“If I think I’m taking it inside, I have to take it inside more,” McIlroy said. “If I’m thinking about coming over the top more, I need to come over the top more. Everything needs to be exaggerated at the minute.”
McIlroy will enter the weekend 11 shots off Woods’ lead. McIlroy hit 23 of 36 greens, and just 11 of 28 fairways. He’s tied for 63rd in the 65-man field in driving accuracy.
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3. FAMILY BUSINESS: Beware the part-time golfer. Stricker is in third place, just three shots behind Woods. Stricker’s wife, Nicki, is on the bag this week. She caddied for him on the mini-tours as a way to save money, then stayed on the bag for his first years on the PGA Tour. Now she carries the bag once a year. When asked if he was allowed to get mad at his caddie this week, Stricker said, “I can’t do that.”
He then told a story from the 1996 Presidents Cup when, after chunking a fairway bunker shot, he turned and slammed his club into the bunker, covering Nicki with sand.
“To this day, Corey (Pavin, Stricker’s partner) keeps asking her, ‘Have you got all the sand out of your hair?’” Stricker said. “I watch what I do around her.”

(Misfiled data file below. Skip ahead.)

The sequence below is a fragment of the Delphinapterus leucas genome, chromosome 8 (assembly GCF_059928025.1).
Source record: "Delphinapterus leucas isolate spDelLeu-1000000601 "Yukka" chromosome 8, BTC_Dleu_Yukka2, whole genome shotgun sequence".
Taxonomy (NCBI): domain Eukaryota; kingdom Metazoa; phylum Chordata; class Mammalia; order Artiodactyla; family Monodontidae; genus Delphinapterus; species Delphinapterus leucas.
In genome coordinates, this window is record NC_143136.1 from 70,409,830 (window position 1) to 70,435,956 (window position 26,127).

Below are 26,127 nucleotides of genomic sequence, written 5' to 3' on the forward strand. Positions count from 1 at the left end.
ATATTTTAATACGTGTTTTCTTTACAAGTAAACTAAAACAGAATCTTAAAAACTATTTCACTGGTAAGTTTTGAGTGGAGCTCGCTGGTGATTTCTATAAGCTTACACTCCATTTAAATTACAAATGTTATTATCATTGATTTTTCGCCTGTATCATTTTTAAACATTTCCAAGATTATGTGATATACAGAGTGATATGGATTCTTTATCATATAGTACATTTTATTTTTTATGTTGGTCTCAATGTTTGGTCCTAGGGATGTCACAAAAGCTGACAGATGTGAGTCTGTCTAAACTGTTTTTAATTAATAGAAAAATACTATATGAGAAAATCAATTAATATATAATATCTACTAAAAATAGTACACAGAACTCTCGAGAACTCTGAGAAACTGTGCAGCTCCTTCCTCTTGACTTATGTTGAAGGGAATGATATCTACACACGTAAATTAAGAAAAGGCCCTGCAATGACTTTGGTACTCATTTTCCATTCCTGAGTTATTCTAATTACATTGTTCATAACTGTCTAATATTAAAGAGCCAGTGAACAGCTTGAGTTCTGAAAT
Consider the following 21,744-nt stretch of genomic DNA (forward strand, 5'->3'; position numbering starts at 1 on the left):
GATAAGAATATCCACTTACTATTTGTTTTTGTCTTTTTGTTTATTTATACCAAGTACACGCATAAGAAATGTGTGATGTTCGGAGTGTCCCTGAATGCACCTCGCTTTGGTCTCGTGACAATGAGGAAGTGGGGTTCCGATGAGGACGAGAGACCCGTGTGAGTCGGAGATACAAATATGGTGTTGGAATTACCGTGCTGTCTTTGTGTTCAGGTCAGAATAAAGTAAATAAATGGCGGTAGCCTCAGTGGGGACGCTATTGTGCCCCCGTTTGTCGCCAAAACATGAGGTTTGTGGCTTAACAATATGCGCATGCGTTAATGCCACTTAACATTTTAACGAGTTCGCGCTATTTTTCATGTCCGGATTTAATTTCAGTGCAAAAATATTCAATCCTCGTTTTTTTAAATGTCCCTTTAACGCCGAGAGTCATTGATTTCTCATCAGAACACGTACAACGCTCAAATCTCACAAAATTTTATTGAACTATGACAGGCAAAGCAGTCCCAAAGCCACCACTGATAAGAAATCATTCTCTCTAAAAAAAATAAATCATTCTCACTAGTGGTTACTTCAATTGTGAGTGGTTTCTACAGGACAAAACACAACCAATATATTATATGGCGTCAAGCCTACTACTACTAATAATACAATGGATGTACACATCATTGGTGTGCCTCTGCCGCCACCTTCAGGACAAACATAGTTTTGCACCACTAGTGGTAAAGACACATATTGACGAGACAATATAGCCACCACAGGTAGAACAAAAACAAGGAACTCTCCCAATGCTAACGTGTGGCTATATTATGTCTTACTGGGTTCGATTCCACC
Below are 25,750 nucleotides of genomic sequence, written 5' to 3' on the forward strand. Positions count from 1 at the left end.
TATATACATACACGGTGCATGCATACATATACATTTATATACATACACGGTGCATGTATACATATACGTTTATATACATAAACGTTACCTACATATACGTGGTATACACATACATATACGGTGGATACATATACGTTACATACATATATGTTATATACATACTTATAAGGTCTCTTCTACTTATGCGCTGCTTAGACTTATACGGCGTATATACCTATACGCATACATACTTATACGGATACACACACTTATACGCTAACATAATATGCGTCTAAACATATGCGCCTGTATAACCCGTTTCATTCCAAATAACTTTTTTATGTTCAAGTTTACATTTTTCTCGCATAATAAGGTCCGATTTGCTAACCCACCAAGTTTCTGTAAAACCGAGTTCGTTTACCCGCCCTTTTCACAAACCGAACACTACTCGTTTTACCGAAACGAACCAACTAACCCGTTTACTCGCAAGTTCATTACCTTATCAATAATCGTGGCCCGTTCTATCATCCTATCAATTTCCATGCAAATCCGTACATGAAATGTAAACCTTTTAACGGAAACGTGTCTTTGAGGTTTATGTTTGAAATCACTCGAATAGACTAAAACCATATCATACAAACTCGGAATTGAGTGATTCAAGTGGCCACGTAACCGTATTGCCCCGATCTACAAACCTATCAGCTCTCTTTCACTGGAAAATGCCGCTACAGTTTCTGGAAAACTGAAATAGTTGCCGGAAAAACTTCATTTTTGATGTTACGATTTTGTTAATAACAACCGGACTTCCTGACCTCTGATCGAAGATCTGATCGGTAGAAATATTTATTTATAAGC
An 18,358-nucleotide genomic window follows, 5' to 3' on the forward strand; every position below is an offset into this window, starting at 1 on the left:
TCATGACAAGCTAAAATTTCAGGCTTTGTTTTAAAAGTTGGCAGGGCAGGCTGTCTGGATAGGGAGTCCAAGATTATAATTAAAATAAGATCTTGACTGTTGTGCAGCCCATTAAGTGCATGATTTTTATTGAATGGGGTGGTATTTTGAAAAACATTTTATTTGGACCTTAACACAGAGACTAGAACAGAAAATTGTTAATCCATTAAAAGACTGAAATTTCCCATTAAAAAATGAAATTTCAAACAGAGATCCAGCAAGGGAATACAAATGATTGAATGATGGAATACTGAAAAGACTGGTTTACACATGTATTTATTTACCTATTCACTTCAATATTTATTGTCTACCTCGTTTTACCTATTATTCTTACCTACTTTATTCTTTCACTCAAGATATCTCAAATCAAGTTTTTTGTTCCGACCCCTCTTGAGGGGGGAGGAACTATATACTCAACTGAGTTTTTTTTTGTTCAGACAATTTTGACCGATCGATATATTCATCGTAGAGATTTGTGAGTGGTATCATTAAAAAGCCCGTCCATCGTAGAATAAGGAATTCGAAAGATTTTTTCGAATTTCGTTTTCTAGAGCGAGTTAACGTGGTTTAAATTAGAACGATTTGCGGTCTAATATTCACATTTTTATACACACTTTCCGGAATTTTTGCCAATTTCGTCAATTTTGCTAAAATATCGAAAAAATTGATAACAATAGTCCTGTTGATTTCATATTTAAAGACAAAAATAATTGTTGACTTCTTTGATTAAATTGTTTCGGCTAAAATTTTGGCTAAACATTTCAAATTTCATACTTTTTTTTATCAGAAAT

Stricker has made just one bogey through 36 holes. This is his third start of the year. He finished second at the Hyundai Tournament of Champions and made the quarterfinals at the Accenture Match Play Championship.
“I’m enjoying it,” Stricker said about his part-time schedule. “I can tell my attitude out here, it’s good, and I think that’s the biggest thing is I’m coming out here rested, refreshed, excited to play and it’s showing in my game.”
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4. GOOD ENOUGH: Bubba Watson said Friday’s play was “not very good,” but he’s in contention at the Cadillac Championship for a second consecutive year. A second-round 69 has Watson in fifth place at 9-under 135, four shots back of Woods.
“Today was just a solid day, a lot of pars but nothing heroic,” Watson said.
He may be in contention, but he wasn’t low man in his group. His playing partners, Mickelson and Stricker, are at 10 under.